|JOHN WALKER/THE FRESNO BEE
|Margarita Mendoza, left, shows her green card in the law office of Lazaro Salazar, with legal assistant Elena Lopez, right. Mendoza failed to inform immigration agents that she married in Mexico before entering the U.S.
Margarita Mendoza of Fresno was excited last year about the prospects of becoming a U.S. citizen.
Now Mendoza, who has lived in the United States for 30 years, might be deported.
Her citizenship application was denied because of an omission that occurred 30 years ago: She failed to tell immigration officials that she had gotten married between the time she applied for a visa and the time she received it. At the time, no one ever asked about it, she said.
Immigration advocates say cases like Mendoza’s are relatively rare. But with last year’s surge in citizenship applications, those advocates say more cases like it are likely to emerge. She’s scheduled to attend a hearing at an immigration court in San Francisco on May 16.
"Immigration agents never asked if I was married or single … I didn’t know it was a problem until I tried to become a U.S. citizen," she said in Spanish. "If they would have asked me, I would have told them the truth."
Roxanne Hercules, a spokeswoman for U.S. Customs and Border Protection, said Mendoza should have updated her information regardless whether she was asked by officers if she had gotten married.
"It’s her responsibility," Hercules said.
Hercules said officers will ask questions based on the information they have on the person coming into the United States, but it depends on the case.
But immigration advocates say Mendoza made a trivial mistake and she shouldn’t be entirely held responsible for it.
"If I were a person living in a foreign country who was about to immigrate and not an immigration lawyer, I could have easily made that mistake," said Mark Silverman, a staff attorney at the San Francisco office of the Immigrant Legal Resource Center, an advocate for immigrant rights.
Rick Oltman, national media director of the Santa Barbara-based Californians for Population Stabilization, declined to comment specifically on Mendoza but said it’s the kind of issue that the immigration court is set up to decide. The group favors eliminating illegal immigration and limiting legal immigration.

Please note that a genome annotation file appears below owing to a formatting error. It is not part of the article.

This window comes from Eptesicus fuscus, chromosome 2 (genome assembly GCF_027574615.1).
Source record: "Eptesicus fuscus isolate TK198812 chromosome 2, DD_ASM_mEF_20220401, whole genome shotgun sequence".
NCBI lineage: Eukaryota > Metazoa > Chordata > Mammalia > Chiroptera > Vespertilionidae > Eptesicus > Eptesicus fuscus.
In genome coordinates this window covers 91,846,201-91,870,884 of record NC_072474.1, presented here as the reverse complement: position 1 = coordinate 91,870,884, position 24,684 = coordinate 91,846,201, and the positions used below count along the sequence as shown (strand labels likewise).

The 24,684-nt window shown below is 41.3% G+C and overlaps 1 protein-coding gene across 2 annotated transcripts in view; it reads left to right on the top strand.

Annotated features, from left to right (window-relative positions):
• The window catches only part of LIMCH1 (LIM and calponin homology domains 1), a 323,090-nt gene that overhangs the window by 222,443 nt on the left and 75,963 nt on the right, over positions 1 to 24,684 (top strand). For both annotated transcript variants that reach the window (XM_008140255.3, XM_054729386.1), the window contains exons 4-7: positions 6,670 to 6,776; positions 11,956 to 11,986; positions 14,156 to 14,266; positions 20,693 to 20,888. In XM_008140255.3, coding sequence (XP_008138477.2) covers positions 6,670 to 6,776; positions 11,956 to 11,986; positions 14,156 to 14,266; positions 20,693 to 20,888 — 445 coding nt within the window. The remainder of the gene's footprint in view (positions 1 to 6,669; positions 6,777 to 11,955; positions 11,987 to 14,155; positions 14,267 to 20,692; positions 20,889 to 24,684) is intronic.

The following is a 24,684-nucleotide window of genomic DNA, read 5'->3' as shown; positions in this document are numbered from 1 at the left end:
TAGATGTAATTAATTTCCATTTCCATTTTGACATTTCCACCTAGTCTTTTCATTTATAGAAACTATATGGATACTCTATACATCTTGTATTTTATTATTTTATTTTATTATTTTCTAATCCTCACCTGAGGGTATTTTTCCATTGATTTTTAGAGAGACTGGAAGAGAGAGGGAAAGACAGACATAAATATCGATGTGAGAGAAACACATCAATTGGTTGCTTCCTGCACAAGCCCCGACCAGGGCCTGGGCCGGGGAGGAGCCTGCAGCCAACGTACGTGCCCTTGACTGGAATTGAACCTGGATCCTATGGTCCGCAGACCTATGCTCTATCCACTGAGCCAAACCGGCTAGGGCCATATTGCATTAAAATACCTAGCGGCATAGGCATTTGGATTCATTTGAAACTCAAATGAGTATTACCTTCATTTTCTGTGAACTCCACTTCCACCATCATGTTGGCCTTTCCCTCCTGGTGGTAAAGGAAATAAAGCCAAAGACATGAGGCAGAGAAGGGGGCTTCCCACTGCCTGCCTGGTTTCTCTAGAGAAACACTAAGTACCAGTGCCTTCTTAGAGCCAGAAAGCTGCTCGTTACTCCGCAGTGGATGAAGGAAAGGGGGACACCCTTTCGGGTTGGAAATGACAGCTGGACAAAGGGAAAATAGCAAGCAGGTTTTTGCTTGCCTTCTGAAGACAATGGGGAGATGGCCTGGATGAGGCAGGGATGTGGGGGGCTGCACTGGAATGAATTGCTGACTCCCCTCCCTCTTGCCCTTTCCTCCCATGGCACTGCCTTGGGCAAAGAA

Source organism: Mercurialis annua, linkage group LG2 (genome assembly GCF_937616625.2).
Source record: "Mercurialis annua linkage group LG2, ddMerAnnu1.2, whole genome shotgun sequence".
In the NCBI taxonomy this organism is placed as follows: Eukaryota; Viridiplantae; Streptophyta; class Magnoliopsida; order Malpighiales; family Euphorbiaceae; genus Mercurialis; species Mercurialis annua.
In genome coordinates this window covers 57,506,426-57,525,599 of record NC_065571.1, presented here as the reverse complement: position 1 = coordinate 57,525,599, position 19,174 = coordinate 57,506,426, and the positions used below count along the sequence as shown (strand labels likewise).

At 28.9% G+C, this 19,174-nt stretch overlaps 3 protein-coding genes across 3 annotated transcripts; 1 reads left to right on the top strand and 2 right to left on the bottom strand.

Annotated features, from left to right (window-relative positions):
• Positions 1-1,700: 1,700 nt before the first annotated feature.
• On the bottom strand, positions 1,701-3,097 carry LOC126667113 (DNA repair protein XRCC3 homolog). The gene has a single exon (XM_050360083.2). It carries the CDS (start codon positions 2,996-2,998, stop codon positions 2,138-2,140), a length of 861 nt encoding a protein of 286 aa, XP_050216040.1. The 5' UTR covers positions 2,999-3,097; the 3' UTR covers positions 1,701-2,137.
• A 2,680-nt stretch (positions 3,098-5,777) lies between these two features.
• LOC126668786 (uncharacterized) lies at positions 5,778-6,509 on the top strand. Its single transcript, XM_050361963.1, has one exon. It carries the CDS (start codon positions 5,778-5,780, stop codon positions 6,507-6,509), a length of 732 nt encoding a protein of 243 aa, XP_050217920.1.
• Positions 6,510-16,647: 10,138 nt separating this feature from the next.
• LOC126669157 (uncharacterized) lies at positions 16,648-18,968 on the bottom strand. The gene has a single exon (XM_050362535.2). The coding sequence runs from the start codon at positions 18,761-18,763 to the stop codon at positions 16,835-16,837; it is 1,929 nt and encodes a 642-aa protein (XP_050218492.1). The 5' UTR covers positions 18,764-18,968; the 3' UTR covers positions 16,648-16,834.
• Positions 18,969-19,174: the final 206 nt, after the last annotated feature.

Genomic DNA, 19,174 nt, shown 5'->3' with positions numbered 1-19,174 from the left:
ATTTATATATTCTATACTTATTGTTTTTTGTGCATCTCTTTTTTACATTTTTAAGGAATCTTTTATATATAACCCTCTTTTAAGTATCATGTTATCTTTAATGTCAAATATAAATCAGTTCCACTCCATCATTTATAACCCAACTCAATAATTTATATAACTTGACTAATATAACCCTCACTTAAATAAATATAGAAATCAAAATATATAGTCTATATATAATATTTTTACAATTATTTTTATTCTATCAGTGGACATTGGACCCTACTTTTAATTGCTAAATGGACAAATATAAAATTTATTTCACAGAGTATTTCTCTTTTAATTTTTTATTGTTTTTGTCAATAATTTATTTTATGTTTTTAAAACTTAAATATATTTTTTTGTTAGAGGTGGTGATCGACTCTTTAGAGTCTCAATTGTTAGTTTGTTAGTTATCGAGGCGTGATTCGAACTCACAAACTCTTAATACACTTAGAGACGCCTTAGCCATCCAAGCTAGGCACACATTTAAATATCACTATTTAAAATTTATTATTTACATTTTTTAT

"The rules were written for a reason and you have to abide by the rules," Oltman said. "If they’ve [applicants] violated a rule or law, it has to be looked at."
Usually, citizen applicants are placed in deportation proceedings because of past criminal convictions, Silverman said. He estimates that of the thousands of applicants, about 30% of them in California will end up in deportation proceedings because they had a prior criminal conviction.
Overall, just over half of those deported in 2007 — including undocumented immigrants as well as green-card holders — had a criminal conviction, according to data from U.S. Immigration and Customs Enforcement. The data cover 11,710 deportations from a region extending from Bakersfield to Northern California.
Nationwide, 1.4 million citizenship applications were filed last year, according to U.S. Citizenship and Immigration Services. That matches the prior record, set in 1997.
Historically, increases in applications happen before a fee hike, presidential elections, immigration debates and new legislation, according to the federal agency.
Mendoza’s case is a lesson for everyone who wants to become a U.S. citizen this year, Silverman said.
Since arriving in California, Mendoza worked at a packinghouse in Sanger and then became a homemaker. Over the years, Mendoza traveled several times back and forth from Mexico to United States with her green card. She filed her naturalization application in June.
Then in November, U.S. Citizenship and Immigration Services informed Mendoza her naturalization application was denied. Two months later, she was ordered to appear in court for a hearing that could lead to her deportation.
Mendoza was issued a visa as an unmarried daughter of a legal permanent resident on April 29, 1978.
But a Mexican marriage certificate shows she married Carlos Vega Hernandez March 9, 1978, and her son was born April 7, 1978, according to the letter from Citizenship and Immigration Services.
Sharon Rummery, an agency spokeswoman, said if someone gets married before entering the country and uses a visa meant for an unmarried daughter or son, the visa becomes invalid.
"The law says a lawful permanent resident can only petition for an unmarried minor or adult child," Rummery said.
Now 53, Mendoza said her mother, who petitioned for her green card, is deceased.
Today, Mendoza lives with three of her five grown children and has been separated from her husband for 10 years, she said.
Lazaro Salazar, Mendoza’s attorney, said the law must be respected but he believes Mendoza has a chance of remaining in the United States. Salazar said her absence would create a hardship for her twin sons who have special needs because of mental health issues.
Mendoza wishes she could go back in time.
"If this would have happened from the start, I would have returned to Mexico," she said.